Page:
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Extraintestinal Disease

Clinical Findings

Signs and Symptoms

Patients with septicemia, wound infections, or ear infections caused by a Vibrio species frequently have a history of shellfish ingestion or saltwater exposure. Clinical manifestations vary depending on the site of infection. Healing wounds, in appropriately exposed individuals, may become secondarily infected by marine vibrios. Suppuration may occur, and subcutaneous abscesses may form. A spreading, violaceous appearance around the wound, which is warm to the touch is indicative of cellulitis. The clinical findings of V alginolyticus-associated otitis media are nonspecific. Findings in V alginolyticus-associated otitis externa include a reddened, often painful external auditory canal.

Extraintestinal Disease

In immunocompromised and debilitated patients, especially those with liver cirrhosis, a septicemia syndrome, with multiple bullous skin lesions may occur. This is usually caused by V vulnificus and is often fatal. V vulnificus, which may be introduced by the ingestion of raw or undercooked shellfish, may transmigrate the intestinal mucosa and invade the bloodstream with little or no gastrointestinal symptomatology. Infected patients often develop signs and symptoms of septic shock, such as fever, chills, and hypotension. Shortly thereafter, erythematous skin lesions occur, which develop into hemorrhagic vesicles-bullae and finally ulcerate. Although this syndrome is rare, it is important to recognize it, since its mortality rate is ~ 50%.

Laboratory Findings

Hematopoietic findings are variable and may demonstrate either leukocytosis or leukopenia with left-shifted hematopoiesis. The isolation of vibrios from patients with extraintestinal disease is usually not difficult. The selective and differential agars are not required since the sites of culture are normally sterile. Vibrios causing extraintestinal disease are usually isolated on routine 5% sheep’s blood agar. If an extraintestinal Vibrio infection is suspected, the microbiology laboratory should be notified. The supplementation of media with 1% NaCl may aid in the more rapid identification of the Vibrio species.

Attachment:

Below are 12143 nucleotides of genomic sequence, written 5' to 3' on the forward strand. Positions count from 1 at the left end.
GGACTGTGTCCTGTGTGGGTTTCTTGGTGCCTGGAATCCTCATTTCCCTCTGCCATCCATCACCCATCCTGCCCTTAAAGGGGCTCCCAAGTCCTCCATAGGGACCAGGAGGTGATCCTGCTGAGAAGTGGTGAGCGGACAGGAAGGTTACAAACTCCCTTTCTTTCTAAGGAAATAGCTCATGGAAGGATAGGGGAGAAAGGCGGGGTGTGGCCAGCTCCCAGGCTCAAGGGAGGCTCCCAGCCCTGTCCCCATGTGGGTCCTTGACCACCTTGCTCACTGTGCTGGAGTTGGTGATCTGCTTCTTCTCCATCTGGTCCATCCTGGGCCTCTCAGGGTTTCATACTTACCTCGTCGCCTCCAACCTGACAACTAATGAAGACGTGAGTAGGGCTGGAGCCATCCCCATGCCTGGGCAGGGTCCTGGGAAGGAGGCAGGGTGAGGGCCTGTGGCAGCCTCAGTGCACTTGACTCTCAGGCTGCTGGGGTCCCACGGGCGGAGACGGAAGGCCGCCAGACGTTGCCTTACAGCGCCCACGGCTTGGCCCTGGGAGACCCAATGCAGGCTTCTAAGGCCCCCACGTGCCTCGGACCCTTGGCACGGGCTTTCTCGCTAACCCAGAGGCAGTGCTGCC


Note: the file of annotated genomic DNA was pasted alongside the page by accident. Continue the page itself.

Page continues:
Ultrasound or computerized tomography guidance may be useful for identifying and assisting in drainage of deep abscesses.

Differential Diagnosis

Improperly cared for wounds may be colonized and infected by a variety of bacteria. When these wounds have been exposed to salt water or the patient has recently eaten raw or undercooked shellfish, a vibrio infection should be considered.

Although immunocompromised patients may be infected by a variety of microbes, an extraintestinal vibrio infection should be considered when skin lesions and a sepsislike syndrome are present in association with the recent ingestion of raw or undercooked shellfish.


The diarrhea that results from noncholera vibrio infections rarely results in significant dehydration, except in children and the elderly. The hydration status of pregnant women should be carefully monitored to prevent severe dehydration and possible fetal loss.